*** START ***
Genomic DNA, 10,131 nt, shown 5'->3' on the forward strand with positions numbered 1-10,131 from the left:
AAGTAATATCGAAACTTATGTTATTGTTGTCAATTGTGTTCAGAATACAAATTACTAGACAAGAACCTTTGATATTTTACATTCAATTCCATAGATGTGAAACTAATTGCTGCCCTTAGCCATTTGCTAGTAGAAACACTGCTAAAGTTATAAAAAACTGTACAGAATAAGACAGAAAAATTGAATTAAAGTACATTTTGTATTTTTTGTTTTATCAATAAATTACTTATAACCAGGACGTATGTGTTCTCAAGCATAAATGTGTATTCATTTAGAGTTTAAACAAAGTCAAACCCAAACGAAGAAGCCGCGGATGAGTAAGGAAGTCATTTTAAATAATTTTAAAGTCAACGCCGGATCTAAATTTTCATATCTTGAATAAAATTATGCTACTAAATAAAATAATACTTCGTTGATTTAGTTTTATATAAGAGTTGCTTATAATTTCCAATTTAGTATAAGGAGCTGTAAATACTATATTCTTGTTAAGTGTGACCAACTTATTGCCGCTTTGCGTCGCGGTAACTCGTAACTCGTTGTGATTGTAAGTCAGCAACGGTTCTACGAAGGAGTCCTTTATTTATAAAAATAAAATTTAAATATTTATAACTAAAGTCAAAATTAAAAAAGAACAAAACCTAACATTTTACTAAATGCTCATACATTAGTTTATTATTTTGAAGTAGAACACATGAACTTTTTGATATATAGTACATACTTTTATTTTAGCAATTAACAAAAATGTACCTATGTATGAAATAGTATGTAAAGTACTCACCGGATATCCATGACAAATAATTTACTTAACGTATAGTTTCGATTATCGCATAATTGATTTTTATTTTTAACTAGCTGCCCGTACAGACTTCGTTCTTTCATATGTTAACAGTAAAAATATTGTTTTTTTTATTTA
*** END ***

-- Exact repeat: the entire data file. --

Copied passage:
Genomic DNA, 10,131 nt, shown 5'->3' on the forward strand with positions numbered 1-10,131 from the left:
AAGTAATATCGAAACTTATGTTATTGTTGTCAATTGTGTTCAGAATACAAATTACTAGACAAGAACCTTTGATATTTTACATTCAATTCCATAGATGTGAAACTAATTGCTGCCCTTAGCCATTTGCTAGTAGAAACACTGCTAAAGTTATAAAAAACTGTACAGAATAAGACAGAAAAATTGAATTAAAGTACATTTTGTATTTTTTGTTTTATCAATAAATTACTTATAACCAGGACGTATGTGTTCTCAAGCATAAATGTGTATTCATTTAGAGTTTAAACAAAGTCAAACCCAAACGAAGAAGCCGCGGATGAGTAAGGAAGTCATTTTAAATAATTTTAAAGTCAACGCCGGATCTAAATTTTCATATCTTGAATAAAATTATGCTACTAAATAAAATAATACTTCGTTGATTTAGTTTTATATAAGAGTTGCTTATAATTTCCAATTTAGTATAAGGAGCTGTAAATACTATATTCTTGTTAAGTGTGACCAACTTATTGCCGCTTTGCGTCGCGGTAACTCGTAACTCGTTGTGATTGTAAGTCAGCAACGGTTCTACGAAGGAGTCCTTTATTTATAAAAATAAAATTTAAATATTTATAACTAAAGTCAAAATTAAAAAAGAACAAAACCTAACATTTTACTAAATGCTCATACATTAGTTTATTATTTTGAAGTAGAACACATGAACTTTTTGATATATAGTACATACTTTTATTTTAGCAATTAACAAAAATGTACCTATGTATGAAATAGTATGTAAAGTACTCACCGGATATCCATGACAAATAATTTACTTAACGTATAGTTTCGATTATCGCATAATTGATTTTTATTTTTAACTAGCTGCCCGTACAGACTTCGTTCTTTCATATGTTAACAGTAAAAATATTGTTTTTTTTATTTA